Buying smart: navigating the debate on short-term rental apartments in Paris
Mayor Delanoë continues to press his position that rentals of under one year (9 months to students) are unlawful unless the apartment in question has “commercial”, rather than “residential”, status. Like minds disagree as to whether this position is correct and sustainable in the courts, but either way there are some things that can be done to avoid problems.
The Mairie has continued to rely on neighbor complaints as their basis for going after individual owners to end their rental activity. The Mairie’s official position is that these short-term rentals reduce the number of long-term rental apartments that would be on the market otherwise, and are the reason why real estate prices in Paris, particularly in high-tourist neighborhoods, have soared in the last years.
According to Kathryn Brown of Paris Property Group, that position “defies reality. Paris is a strong market with conservative mortgage lending and intense international interest, and that is why it stood fast in the face of deteriorating property values in most major markets over the last years. To lay the blame on short-term rentals, which themselves answer an important need for tourist housing in Paris that is otherwise not met in the over-booked hotels, is to redefine reality.” What’s more, she says, is that “its a fallacy that cracking down on short-term rentals in Paris will make Saint Germain des Près affordable to low income families. That just isn’t going to happen.”
The thousands of rental apartment owners in Paris, and the dozens of agencies that represent their apartments, remain hopeful that the Mairie will see the error of its ways and instead try to address the important housing needs faced by Paris residents by more efficiently collecting tax on the income from rental properties to fund new housing projects in and around the city. Our hope is that one owner with the right, sympathetic profile, will decide to take the Mairie on and ask a court to rule on the legality of the Mairie’s position and actions. To be seen…
In the meantime, people interested in buying an apartment in Paris and using vacation rental income to offset their expenses should do what they can to ensure that they are purchasing a property that has the least chance for problems going forward. Kathryn suggests that buyers watch out for these red flags when considering a purchase:
Good: other commercial activity in the building
Are there any boutiques or professional offices in the building? If the Mairie’s position holds, owners have the option of purchasing commercial status for a residential apartment. Buildings with other commercial activities will likely be more “rental-friendly”.
Bad: other co-owners already grumbling about rental activity
Have your real estate agent check several years worth of the building meeting minutes to help you discover if there have been any such complaints in the building. Has the building management distributed any letters to the owners to that effect? How is the climate between owners – is there a lot of strife or a nosy troublemaker in the building? If there is a live-in concierge, feeling them out with tactful questions on the issue can reveal a lot.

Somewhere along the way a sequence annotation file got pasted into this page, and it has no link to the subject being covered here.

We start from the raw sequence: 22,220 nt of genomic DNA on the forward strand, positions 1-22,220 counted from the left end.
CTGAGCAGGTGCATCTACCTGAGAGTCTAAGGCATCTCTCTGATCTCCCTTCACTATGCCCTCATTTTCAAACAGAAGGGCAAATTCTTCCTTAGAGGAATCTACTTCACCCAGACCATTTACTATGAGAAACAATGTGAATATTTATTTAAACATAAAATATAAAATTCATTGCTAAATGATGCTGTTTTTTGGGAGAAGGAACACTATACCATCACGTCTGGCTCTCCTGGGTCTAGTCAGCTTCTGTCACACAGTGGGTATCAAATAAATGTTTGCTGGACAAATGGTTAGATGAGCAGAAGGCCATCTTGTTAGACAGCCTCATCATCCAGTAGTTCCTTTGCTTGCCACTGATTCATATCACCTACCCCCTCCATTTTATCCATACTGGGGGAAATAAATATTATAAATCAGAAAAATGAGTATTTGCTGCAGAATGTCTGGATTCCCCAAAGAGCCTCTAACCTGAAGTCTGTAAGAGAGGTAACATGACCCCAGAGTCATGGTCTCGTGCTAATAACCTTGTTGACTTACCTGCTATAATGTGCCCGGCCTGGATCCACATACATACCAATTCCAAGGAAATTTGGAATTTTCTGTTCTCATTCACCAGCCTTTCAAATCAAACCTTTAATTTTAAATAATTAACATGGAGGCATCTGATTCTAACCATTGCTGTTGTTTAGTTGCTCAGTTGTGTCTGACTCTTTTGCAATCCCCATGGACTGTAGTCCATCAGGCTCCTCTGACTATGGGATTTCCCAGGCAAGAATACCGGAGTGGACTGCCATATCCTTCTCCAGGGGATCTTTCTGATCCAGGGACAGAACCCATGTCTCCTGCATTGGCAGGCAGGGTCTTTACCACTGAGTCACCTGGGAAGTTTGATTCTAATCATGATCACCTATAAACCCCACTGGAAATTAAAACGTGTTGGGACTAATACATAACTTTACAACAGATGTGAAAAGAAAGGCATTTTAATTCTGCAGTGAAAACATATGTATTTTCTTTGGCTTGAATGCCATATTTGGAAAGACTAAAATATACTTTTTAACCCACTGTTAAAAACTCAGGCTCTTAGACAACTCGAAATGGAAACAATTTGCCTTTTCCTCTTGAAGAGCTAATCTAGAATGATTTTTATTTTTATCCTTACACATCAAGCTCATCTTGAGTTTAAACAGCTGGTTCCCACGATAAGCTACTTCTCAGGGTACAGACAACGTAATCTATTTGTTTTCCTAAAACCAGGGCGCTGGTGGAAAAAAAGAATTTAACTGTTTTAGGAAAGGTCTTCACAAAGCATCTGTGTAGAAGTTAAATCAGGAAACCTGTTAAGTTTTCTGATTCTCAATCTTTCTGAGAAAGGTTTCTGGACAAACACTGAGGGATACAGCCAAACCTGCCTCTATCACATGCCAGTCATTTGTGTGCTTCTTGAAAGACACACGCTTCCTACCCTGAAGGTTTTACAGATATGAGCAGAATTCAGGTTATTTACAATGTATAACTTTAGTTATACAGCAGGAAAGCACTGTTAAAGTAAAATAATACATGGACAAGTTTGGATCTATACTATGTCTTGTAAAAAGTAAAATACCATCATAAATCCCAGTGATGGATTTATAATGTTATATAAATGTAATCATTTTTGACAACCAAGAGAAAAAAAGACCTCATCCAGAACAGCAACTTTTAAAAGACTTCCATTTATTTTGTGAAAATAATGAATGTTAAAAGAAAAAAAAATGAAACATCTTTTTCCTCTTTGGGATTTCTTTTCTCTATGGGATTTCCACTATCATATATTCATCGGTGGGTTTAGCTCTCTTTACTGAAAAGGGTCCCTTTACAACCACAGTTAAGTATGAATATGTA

It’s also a good idea to ask the seller, and/or his agent, if they have had problems or complaints in the past. While the real estate principle in Paris is caveat emptor (buyer beware), the market is active enough that a seller will probably not outright lie about that situation if asked directly, and instead choose to find a buyer who doesn’t ask or isn’t concerned. At least one attorney we know thinks that they could be liable for your future troubles if they did. Once you buy, make sure that you attend one or more of the annual meetings and establish friendly relations with your neighbors. This will help ward off any trouble before it has a chance to get started.
Where there are already complaints, or the strong potential that there will be, one option is to look at renting medium-term (1+ months). Longer term rentals will reduce the turnover of visitors in the building and can help pacify neighbors as they see familiar faces over a period of weeks or months and the renters become part of the fabric of the building. These medium term rental contracts can be designed to comply with the Mairie’s position, and if managed correctly, medium-term rentals can net only slightly less than short-term (about 1% less according to one management company), because lower rents are offset by less-frequent cleanings and lower booking and management fees. Like with short-term rental properties, good management and high occupancy rates are the key to success.
It’s anyone’s guess what will happen next. But with 20,000 vacation rental apartments in Paris and a shortage of hotel accommodations, vacation rentals won’t go away anytime soon. Smart planning and flexibility will help ensure the lasting value of your investment property.